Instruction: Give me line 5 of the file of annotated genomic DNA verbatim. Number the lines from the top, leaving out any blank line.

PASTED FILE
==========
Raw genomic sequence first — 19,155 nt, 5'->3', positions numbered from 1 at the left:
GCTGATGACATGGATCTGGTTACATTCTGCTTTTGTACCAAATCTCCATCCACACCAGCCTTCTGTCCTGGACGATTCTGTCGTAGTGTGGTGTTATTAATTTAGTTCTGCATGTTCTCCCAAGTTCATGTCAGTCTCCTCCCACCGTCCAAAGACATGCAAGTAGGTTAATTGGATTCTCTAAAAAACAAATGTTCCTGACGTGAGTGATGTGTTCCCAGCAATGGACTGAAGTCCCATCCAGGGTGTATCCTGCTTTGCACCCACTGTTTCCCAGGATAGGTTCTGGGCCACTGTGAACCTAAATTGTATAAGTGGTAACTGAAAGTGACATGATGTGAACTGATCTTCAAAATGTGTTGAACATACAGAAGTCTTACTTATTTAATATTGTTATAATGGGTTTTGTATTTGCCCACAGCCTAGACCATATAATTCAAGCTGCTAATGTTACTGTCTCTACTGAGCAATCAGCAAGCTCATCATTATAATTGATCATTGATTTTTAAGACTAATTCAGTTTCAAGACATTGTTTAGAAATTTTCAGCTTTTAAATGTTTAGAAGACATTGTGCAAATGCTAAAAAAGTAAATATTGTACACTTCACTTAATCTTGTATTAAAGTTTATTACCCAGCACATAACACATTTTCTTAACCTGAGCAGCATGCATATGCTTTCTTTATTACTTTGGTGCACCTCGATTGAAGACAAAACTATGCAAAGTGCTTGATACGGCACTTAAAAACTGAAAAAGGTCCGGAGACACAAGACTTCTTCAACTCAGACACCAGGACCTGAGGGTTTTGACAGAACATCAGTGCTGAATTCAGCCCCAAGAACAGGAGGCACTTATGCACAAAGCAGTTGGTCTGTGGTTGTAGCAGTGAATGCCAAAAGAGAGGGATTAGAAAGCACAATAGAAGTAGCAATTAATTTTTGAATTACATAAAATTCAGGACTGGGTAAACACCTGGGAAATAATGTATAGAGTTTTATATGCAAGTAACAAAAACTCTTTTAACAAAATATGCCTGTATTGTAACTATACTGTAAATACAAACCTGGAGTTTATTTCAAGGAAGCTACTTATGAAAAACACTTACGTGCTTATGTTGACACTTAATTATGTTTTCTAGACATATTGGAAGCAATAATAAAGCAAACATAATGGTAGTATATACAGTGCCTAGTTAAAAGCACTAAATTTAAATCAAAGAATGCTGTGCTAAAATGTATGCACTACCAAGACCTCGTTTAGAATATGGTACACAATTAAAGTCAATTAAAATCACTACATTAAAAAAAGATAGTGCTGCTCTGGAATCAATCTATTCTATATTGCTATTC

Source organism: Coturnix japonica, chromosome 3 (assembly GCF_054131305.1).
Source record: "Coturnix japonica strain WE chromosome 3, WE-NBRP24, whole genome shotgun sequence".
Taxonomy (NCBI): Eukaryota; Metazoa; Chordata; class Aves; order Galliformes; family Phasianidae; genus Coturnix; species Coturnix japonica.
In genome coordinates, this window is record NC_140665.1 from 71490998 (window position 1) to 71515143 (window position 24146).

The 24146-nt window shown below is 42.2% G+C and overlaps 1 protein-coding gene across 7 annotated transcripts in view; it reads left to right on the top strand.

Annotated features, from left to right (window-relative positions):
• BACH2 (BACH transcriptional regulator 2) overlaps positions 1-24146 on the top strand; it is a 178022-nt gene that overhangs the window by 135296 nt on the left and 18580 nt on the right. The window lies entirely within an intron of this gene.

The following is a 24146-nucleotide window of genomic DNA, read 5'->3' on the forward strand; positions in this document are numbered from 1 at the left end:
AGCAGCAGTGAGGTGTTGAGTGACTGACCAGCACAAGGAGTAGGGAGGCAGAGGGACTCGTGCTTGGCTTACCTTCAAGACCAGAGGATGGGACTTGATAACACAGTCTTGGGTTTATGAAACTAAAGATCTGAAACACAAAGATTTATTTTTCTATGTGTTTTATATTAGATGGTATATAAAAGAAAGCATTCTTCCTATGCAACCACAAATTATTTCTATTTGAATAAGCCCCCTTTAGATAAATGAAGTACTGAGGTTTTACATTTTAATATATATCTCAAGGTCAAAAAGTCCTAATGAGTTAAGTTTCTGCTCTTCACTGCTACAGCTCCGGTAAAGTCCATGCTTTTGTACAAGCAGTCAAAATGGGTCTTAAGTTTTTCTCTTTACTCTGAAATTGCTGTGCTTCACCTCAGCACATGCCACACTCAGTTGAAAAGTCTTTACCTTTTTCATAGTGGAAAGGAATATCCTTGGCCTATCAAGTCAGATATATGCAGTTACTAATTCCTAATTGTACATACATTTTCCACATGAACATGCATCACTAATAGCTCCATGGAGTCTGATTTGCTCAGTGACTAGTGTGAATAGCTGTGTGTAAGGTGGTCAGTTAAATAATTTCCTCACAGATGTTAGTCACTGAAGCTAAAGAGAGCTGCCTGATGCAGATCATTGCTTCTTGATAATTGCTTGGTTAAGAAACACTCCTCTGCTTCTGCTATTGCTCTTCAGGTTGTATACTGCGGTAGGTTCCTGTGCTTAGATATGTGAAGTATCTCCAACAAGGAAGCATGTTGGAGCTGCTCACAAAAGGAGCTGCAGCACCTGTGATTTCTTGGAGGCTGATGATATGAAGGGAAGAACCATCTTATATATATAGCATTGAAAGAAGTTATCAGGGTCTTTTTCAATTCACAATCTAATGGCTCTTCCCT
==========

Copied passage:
Taxonomy (NCBI): Eukaryota; Metazoa; Chordata; class Aves; order Galliformes; family Phasianidae; genus Coturnix; species Coturnix japonica.